— Address Resolution
The Address Resolution Protocol (ARP) is used to dynamically map between
Protocol Addresses (such as IP addresses) and Local Network Addresses (such as
Ethernet addresses). This implementation maps IP addresses to Ethernet,
ARCnet, or Token Ring addresses. It is used by all the Ethernet interface
ARP caches Internet-Ethernet address mappings. When an interface requests a
mapping for an address not in the cache, ARP queues the message which requires
the mapping and broadcasts a message on the associated network requesting the
address mapping. If a response is provided, the new mapping is cached and any
pending message is transmitted. ARP will queue at most one packet while
waiting for a response to a mapping request; only the most recently
``transmitted'' packet is kept. If the target host does not respond after
several requests, the host is considered to be down allowing an error to be
returned to transmission attempts. Further demand for this mapping causes ARP
request retransmissions, that are ratelimited to one packet per second. The
for a non-responding destination
for a non-responding router.
The ARP cache is stored in the system routing table as dynamically-created host
routes. The route to a directly-attached Ethernet network is installed as a
“cloning” route (one with the
flag set), causing routes to individual hosts on that network to be created on
demand. These routes time out periodically (normally 20 minutes after
validated; entries are not validated when not in use).
ARP entries may be added, deleted or changed with the arp(8)
utility. Manually-added entries may be temporary or permanent, and may be
“published”, in which case the system will respond to ARP requests
for that host as if it were the target of the request.
In the past, ARP was used to negotiate the use of a trailer encapsulation. This
is no longer supported.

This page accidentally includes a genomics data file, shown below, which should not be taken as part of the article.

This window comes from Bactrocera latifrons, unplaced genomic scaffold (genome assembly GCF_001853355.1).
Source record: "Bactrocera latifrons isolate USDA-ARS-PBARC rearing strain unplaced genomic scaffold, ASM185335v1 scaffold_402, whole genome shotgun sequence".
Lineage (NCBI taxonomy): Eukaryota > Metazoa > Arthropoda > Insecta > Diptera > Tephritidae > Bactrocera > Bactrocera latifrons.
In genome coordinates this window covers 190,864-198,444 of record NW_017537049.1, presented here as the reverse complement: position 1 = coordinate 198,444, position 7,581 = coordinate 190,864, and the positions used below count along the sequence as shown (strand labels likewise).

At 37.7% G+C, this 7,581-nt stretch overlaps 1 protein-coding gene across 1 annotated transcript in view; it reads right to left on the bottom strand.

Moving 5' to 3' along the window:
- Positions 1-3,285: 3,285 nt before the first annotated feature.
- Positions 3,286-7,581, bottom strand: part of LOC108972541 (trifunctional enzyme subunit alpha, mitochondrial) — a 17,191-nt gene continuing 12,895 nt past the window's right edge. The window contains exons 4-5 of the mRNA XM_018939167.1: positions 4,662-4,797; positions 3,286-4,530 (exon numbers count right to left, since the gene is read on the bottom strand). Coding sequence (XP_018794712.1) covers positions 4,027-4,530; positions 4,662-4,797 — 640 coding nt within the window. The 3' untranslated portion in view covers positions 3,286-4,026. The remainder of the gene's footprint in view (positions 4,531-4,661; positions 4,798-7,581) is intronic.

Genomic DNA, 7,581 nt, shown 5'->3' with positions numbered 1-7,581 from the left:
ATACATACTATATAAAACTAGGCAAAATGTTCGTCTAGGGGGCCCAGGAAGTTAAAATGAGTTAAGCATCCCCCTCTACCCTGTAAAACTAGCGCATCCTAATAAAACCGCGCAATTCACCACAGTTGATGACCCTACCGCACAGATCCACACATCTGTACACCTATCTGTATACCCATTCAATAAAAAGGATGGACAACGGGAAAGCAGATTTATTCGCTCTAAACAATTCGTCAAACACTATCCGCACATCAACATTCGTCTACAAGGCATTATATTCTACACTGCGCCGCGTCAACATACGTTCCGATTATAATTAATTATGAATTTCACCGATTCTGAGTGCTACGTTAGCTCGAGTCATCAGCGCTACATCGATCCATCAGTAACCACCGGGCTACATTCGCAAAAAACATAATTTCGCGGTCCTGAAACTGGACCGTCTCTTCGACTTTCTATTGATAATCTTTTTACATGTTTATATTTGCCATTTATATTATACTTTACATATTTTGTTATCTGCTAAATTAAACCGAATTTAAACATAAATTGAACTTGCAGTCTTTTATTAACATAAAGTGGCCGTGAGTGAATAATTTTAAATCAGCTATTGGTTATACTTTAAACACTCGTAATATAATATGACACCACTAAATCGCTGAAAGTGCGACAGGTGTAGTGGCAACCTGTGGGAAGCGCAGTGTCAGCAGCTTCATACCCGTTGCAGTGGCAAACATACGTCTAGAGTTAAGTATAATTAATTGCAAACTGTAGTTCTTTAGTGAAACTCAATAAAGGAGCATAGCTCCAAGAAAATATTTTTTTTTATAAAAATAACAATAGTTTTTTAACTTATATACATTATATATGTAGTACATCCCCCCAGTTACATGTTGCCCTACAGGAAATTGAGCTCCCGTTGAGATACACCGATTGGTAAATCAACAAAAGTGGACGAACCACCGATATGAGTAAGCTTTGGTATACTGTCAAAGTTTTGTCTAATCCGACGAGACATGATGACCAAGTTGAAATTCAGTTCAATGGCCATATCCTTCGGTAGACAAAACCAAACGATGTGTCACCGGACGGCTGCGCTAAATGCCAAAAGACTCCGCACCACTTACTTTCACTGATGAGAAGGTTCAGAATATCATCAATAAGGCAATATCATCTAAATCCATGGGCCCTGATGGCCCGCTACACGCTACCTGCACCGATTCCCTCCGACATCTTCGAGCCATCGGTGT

ARP watches passively for hosts impersonating the local host (i.e., a host which
responds to an ARP mapping request for the local host's address).
Proxy ARP is a feature whereby the local host will respond to requests for
addresses other than itself, with its own address. Normally, proxy ARP in
is set up on a host-by-host basis using the
utility, by adding an entry for each host inside a
given subnet for which proxying of ARP requests is desired. However, the
“proxy all” feature causes the local host to act as a proxy for
hosts reachable through some other network interface,
different from the one the request came in from. It may be enabled by setting
The ARP protocol implements a number of configrable variables in
branch of the
- How long an ARP entry is held in the cache until it needs
to be refreshed.
- Number of retransmits before host is considered down and
error is returned.
- If an ARP entry is added for local address, force the
traffic to go through the loopback interface.
- Enables ARP proxying for all hosts on net.
- arp: %x:%x:%x:%x:%x:%x is using my IP
- ARP has discovered another host on the local network which
responds to mapping requests for its own Internet address with a different
Ethernet address, generally indicating that two hosts are attempting to
use the same Internet address.
- arp: link address is broadcast for IP
- ARP requested information for a host, and received an
answer indicating that the host's ethernet address is the ethernet
broadcast address. This indicates a misconfigured or broken device.
- arp: %d.%d.%d.%d moved from
%x:%x:%x:%x:%x:%x to %x:%x:%x:%x:%x:%x on %s
- ARP had a cached value for the ethernet address of the
referenced host, but received a reply indicating that the host is at a new
address. This can happen normally when host hardware addresses change, or
when a mobile node arrives or leaves the local subnet. It can also
indicate a problem with proxy ARP. This message can only be issued if the
sysctl net.link.ether.inet.log_arp_movements is set
to 1, which is the system's default behaviour.
- arpresolve: can't allocate llinfo for
- The route for the referenced host points to a device upon
which ARP is required, but ARP was unable to allocate a routing table
entry in which to store the host's MAC address. This usually points to a
misconfigured routing table. It can also occur if the kernel cannot
- arp: %d.%d.%d.%d is on if0 but got
reply from %x:%x:%x:%x:%x:%x on if1
- Physical connections exist to the same logical IP network
on both if0 and if1. It can also occur if an entry already exists in the
ARP cache for the IP address above, and the cable has been disconnected
from if0, then reconnected to if1. This message can only be issued if the
sysctl net.link.ether.inet.log_arp_wrong_iface is
set to 1, which is the system's default behaviour.
- arp: %x:%x:%x:%x:%x:%x attempts to
modify permanent entry for %d.%d.%d.%d on %s
- ARP has received an ARP reply that attempts to overwrite a
permanent entry in the local ARP table. This error will only be logged if
net.link.ether.inet.log_arp_permanent_modify is set
to 1, which is the system's default behaviour.
RFC826, An Ethernet Address Resolution
Leffler, S.J. and
Karels, M.J., RFC893,